But Soleimani’s CV also tells a more ironic story. The US seems to have settled with Kurdistan at the condition of letting the Iranians do what they do in the rest of Iraq. Now, as ties between Washington and Ankara are tense, Washington is pondering moving its forces out of Incirlik base and building an alternative airbase close to Erbil.
Of course Soleimani will not go to Kurdistan. ISIL gave him the opportunity to pressure the world to help him control central Iraq. As for the south, it is already under control.
Russia has no tracks in Iraq. It does not need to. As long as the Iranians are clearing central Iraq from Islamists and south of Iraq from Americans, Russia will just have to wait.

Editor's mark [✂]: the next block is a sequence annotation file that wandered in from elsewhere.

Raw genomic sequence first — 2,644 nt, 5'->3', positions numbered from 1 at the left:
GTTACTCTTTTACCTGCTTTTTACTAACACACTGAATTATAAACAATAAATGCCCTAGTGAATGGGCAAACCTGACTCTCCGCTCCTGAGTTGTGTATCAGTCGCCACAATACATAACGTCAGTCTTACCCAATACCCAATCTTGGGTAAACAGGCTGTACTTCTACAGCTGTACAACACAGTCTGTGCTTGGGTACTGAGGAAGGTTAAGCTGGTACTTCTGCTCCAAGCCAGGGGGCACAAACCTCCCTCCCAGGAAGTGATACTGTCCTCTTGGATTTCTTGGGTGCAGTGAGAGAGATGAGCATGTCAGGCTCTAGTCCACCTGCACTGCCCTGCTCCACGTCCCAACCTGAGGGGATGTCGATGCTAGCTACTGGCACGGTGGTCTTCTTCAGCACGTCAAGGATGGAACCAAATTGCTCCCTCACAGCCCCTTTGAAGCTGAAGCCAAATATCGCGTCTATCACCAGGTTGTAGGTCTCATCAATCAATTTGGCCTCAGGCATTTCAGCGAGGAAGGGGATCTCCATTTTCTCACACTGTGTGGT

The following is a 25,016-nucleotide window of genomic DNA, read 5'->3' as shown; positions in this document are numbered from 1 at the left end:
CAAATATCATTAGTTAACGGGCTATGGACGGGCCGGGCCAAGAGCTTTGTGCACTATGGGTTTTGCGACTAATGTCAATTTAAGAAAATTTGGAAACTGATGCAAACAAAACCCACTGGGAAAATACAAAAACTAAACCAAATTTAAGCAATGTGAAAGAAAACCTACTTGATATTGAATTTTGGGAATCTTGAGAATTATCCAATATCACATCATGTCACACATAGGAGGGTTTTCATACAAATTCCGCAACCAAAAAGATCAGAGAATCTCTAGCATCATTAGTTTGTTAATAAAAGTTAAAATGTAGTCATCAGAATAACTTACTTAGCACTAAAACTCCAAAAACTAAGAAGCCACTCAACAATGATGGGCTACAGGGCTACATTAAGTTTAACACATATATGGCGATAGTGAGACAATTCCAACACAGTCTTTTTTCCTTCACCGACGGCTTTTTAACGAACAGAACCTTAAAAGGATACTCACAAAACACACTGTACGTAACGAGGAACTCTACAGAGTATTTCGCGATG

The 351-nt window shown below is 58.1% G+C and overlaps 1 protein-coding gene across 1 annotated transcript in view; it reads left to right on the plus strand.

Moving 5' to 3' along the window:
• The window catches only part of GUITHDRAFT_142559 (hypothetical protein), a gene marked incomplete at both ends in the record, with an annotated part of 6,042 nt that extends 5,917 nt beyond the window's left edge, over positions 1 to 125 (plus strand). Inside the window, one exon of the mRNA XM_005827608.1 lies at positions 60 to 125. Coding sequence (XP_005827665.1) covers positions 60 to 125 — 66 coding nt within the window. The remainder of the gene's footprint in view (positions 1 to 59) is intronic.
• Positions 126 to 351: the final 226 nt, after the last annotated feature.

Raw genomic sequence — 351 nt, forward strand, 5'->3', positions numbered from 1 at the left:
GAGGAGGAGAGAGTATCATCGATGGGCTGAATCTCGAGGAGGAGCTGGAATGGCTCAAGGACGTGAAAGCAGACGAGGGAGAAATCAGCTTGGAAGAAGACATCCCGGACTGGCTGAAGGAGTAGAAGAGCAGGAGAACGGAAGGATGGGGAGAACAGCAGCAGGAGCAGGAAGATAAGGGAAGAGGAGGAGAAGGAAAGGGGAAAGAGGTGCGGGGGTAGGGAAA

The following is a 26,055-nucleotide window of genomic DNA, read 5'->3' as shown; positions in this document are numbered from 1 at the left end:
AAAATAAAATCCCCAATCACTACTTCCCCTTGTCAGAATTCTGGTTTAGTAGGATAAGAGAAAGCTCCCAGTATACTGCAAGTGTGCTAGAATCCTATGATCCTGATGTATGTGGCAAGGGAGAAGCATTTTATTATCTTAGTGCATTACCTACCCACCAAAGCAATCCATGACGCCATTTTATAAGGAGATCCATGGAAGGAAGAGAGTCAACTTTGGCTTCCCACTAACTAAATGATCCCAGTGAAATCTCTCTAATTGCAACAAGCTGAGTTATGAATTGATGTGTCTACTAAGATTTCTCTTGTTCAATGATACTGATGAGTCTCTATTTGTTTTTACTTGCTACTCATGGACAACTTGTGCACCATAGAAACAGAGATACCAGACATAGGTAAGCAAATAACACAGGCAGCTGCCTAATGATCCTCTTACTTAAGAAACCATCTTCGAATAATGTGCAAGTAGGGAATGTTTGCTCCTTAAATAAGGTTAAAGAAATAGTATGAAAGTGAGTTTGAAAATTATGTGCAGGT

While the US seems to be fighting to control a place just to give it up shortly after, it is now a rejected force in all of Iraq except Kurdistan, all of Syria except pockets here and there, and Iran and Turkey. Furthermore, its ties with the Arab Gulf States are problematic. So what Washington did is to knock on Moscow’s door as we have seen in the last few months.
There is no question that ISIL, as a “state”, will be defeated. The question is to whom will the US offer the victory. The obvious answer is: the Kurds. But this will mean that the US settles for a small patch of land after it had been the major power in the whole region. It is a lot of squandered capital to recuperate in a short period of time, if it is not lost forever.